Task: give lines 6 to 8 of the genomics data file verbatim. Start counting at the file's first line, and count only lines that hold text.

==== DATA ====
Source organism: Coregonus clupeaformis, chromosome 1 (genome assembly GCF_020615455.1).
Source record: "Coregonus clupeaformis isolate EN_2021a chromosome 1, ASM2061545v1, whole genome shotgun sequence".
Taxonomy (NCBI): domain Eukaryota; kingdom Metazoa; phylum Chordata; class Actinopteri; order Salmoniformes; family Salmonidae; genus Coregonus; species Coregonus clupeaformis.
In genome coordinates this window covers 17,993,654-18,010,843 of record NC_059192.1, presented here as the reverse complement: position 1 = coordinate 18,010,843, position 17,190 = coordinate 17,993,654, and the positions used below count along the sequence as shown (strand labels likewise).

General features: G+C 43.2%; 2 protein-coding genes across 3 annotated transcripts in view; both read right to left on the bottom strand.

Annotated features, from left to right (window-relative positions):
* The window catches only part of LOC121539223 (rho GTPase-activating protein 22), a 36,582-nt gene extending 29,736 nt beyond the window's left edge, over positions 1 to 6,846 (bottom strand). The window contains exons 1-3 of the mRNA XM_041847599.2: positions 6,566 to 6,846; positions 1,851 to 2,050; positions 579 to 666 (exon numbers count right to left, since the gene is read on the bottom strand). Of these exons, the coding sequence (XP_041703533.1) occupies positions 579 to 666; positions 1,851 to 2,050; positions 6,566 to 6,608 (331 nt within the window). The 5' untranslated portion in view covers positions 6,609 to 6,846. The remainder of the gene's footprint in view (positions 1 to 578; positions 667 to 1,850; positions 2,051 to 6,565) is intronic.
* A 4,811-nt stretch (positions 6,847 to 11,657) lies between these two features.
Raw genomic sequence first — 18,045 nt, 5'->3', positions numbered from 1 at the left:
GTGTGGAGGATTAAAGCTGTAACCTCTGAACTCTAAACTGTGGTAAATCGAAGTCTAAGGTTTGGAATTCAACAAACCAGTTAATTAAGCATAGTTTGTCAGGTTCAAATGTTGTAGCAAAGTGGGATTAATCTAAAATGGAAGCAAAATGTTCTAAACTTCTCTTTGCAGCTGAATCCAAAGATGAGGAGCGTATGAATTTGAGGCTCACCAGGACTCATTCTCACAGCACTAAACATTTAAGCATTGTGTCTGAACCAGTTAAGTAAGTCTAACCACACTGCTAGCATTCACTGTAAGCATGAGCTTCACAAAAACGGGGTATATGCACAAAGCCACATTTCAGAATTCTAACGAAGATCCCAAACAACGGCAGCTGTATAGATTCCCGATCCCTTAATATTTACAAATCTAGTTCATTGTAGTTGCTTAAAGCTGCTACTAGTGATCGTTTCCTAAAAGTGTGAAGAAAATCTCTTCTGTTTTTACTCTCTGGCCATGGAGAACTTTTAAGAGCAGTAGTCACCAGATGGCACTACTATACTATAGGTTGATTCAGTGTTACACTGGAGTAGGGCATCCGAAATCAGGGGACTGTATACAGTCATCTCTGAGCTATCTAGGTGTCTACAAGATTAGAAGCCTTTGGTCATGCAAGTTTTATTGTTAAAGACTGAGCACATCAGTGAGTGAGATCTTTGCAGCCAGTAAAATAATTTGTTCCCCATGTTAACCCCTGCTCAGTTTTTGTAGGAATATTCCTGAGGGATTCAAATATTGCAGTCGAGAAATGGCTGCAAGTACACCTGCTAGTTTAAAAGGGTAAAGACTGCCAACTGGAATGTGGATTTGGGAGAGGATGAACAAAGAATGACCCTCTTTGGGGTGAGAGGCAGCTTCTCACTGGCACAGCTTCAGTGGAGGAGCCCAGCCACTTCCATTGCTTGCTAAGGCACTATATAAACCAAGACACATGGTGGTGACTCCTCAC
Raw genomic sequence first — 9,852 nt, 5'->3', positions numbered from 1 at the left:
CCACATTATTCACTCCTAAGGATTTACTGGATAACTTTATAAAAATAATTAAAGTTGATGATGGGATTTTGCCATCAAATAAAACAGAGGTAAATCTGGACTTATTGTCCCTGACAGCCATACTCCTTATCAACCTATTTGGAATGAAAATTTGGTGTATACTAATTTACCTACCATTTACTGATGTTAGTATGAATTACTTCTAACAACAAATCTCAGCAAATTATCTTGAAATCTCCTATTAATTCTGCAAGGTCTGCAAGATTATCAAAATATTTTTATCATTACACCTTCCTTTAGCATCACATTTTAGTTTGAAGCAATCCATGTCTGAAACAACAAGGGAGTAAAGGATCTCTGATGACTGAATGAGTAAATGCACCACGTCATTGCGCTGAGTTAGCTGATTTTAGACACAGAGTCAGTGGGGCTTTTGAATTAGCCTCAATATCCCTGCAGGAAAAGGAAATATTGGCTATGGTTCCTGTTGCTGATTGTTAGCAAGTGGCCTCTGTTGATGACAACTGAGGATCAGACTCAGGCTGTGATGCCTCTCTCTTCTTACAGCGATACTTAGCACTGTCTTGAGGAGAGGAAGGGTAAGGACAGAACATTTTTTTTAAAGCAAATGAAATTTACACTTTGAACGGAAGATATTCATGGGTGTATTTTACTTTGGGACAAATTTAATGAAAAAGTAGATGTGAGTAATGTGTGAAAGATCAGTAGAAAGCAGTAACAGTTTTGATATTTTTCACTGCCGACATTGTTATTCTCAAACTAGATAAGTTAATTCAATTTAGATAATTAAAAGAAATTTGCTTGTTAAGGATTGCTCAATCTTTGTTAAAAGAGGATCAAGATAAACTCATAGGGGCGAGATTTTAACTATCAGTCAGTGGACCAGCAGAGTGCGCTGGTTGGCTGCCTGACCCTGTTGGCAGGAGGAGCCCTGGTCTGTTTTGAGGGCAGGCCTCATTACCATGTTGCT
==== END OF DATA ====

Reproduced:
Annotated features, from left to right (window-relative positions):
* The window catches only part of LOC121539223 (rho GTPase-activating protein 22), a 36,582-nt gene extending 29,736 nt beyond the window's left edge, over positions 1 to 6,846 (bottom strand). The window contains exons 1-3 of the mRNA XM_041847599.2: positions 6,566 to 6,846; positions 1,851 to 2,050; positions 579 to 666 (exon numbers count right to left, since the gene is read on the bottom strand). Of these exons, the coding sequence (XP_041703533.1) occupies positions 579 to 666; positions 1,851 to 2,050; positions 6,566 to 6,608 (331 nt within the window). The 5' untranslated portion in view covers positions 6,609 to 6,846. The remainder of the gene's footprint in view (positions 1 to 578; positions 667 to 1,850; positions 2,051 to 6,565) is intronic.
* A 4,811-nt stretch (positions 6,847 to 11,657) lies between these two features.